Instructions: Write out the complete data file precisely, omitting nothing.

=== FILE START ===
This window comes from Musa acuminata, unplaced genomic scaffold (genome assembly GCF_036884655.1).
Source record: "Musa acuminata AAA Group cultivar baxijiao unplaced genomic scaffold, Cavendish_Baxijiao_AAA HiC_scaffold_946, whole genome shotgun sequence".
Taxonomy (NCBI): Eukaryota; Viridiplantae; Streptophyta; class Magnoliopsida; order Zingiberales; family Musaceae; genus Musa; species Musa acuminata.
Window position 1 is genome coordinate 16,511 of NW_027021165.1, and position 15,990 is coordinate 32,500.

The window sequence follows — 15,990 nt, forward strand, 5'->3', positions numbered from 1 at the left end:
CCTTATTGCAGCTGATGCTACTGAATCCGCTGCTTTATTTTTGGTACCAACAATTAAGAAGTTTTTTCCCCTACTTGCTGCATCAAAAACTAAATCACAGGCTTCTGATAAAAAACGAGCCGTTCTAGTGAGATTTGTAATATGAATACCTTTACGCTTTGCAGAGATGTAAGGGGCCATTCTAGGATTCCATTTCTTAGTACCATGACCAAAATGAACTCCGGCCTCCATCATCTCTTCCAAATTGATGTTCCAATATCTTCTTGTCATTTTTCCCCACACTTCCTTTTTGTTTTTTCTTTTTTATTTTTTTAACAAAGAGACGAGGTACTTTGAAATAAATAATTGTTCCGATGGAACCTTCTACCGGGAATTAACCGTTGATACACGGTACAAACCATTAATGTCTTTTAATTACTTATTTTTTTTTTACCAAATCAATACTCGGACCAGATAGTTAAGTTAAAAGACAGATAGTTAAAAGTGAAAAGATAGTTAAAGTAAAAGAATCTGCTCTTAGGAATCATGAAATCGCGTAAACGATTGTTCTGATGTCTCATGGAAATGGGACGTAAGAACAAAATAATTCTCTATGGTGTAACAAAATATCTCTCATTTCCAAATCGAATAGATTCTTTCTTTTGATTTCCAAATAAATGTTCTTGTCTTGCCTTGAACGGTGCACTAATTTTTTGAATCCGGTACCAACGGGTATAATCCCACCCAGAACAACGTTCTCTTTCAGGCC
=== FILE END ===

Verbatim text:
This window comes from Musa acuminata, unplaced genomic scaffold (genome assembly GCF_036884655.1).
Source record: "Musa acuminata AAA Group cultivar baxijiao unplaced genomic scaffold, Cavendish_Baxijiao_AAA HiC_scaffold_946, whole genome shotgun sequence".
Taxonomy (NCBI): Eukaryota; Viridiplantae; Streptophyta; class Magnoliopsida; order Zingiberales; family Musaceae; genus Musa; species Musa acuminata.
Window position 1 is genome coordinate 16,511 of NW_027021165.1, and position 15,990 is coordinate 32,500.

The window sequence follows — 15,990 nt, forward strand, 5'->3', positions numbered from 1 at the left end:
CCTTATTGCAGCTGATGCTACTGAATCCGCTGCTTTATTTTTGGTACCAACAATTAAGAAGTTTTTTCCCCTACTTGCTGCATCAAAAACTAAATCACAGGCTTCTGATAAAAAACGAGCCGTTCTAGTGAGATTTGTAATATGAATACCTTTACGCTTTGCAGAGATGTAAGGGGCCATTCTAGGATTCCATTTCTTAGTACCATGACCAAAATGAACTCCGGCCTCCATCATCTCTTCCAAATTGATGTTCCAATATCTTCTTGTCATTTTTCCCCACACTTCCTTTTTGTTTTTTCTTTTTTATTTTTTTAACAAAGAGACGAGGTACTTTGAAATAAATAATTGTTCCGATGGAACCTTCTACCGGGAATTAACCGTTGATACACGGTACAAACCATTAATGTCTTTTAATTACTTATTTTTTTTTTACCAAATCAATACTCGGACCAGATAGTTAAGTTAAAAGACAGATAGTTAAAAGTGAAAAGATAGTTAAAGTAAAAGAATCTGCTCTTAGGAATCATGAAATCGCGTAAACGATTGTTCTGATGTCTCATGGAAATGGGACGTAAGAACAAAATAATTCTCTATGGTGTAACAAAATATCTCTCATTTCCAAATCGAATAGATTCTTTCTTTTGATTTCCAAATAAATGTTCTTGTCTTGCCTTGAACGGTGCACTAATTTTTTGAATCCGGTACCAACGGGTATAATCCCACCCAGAACAACGTTCTCTTTCAGGCC